You, too, can ruin,
damage, and age
that look too
good to be true.
7. FLATTEN AND MERGE
When your image looks the way you want it, save
a copy of the original with all the separate layers
intact. Then use Layers ⇒ Flatten Image to merge
all the layers and the original photo into a single
image. Save this as a separate copy. You can now
make other changes to the flattened file.
In my sleepwalker image, I applied 4 layers of
textures to the original image, then flattened them
and dropped that image onto a stock photo of
distressed paper that I found on iStockphoto. The
black-and-white sleepwalker layer is applied to the
torn paper as Hard Light at an 84% Fill.
I then went around the edges of the sleepwalker
layer and erased some of the edges to match the
torn and missing edges of the stock photo. I also
erased some middle portions of the image to match
the tears and cracks.
8. CONSIDER ADDING
A LITTLE COLOR
This will help to create a different mood. Adding
a sepia tone will make the image feel as if it’s old,
perhaps from the 19th century. Adding a hint of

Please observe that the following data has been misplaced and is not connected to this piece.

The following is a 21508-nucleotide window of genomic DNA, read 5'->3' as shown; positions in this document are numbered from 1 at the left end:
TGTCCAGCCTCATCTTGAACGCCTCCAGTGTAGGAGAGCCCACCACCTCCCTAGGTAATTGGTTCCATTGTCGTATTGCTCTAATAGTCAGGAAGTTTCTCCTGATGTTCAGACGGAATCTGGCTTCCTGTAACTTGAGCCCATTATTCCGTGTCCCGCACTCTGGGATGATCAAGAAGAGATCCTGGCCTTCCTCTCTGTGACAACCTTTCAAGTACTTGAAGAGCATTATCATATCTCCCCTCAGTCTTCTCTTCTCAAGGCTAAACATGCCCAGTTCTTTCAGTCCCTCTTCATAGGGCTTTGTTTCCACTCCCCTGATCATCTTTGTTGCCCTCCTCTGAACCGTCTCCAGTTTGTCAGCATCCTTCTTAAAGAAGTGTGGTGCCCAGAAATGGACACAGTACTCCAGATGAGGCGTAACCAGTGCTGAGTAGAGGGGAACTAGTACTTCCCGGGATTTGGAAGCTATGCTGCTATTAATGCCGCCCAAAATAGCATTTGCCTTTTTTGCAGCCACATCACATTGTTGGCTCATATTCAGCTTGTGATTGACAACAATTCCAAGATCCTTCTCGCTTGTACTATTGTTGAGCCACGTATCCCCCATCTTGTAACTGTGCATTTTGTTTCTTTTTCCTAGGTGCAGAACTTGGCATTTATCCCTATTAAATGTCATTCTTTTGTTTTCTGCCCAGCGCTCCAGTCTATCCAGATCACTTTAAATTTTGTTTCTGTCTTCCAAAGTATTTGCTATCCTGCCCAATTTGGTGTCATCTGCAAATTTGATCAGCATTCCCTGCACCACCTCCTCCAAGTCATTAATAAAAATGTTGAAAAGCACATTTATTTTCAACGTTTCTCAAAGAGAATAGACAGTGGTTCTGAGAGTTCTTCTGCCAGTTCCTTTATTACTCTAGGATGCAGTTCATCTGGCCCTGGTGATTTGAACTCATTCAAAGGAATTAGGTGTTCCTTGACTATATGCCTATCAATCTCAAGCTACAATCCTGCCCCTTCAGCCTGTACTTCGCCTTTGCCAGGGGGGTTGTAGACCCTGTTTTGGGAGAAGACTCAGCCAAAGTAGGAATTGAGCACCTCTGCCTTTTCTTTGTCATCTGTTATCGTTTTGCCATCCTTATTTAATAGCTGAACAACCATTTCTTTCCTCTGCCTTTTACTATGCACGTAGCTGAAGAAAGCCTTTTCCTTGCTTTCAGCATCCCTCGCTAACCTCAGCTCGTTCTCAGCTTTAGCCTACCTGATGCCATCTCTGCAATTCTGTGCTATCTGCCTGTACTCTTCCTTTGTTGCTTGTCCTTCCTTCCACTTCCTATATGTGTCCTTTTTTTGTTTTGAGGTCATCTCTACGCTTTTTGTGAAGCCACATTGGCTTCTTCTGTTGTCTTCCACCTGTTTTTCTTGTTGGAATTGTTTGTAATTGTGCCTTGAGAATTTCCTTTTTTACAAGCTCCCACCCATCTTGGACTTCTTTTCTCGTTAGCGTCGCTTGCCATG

cyan will give the image a bright, silvery look. I gave
my sleepwalker a sepia look, then went back to the
torn paper layer, desaturated the color in the torn
areas, and whitened them to create extra contrast
within the dark image.
I have one last suggestion, and it might be the most
important idea that I’ve mentioned. Be open to
mistakes. Some of my favorites of my own images
came about because I accidentally set a layer to Hard
Light instead of Overlay or vice versa. Remember
musician Brian Eno’s terrific advice: “Consider your
mistake as a hidden intention.”
TIP: Create a textures library by taking
photos of rust, broken sidewalks and windows,
etc., as you go about your day. You can also buy
stock textures from sites like istockphoto.com.
Richard Kadrey is a novelist and an exhibited photographer.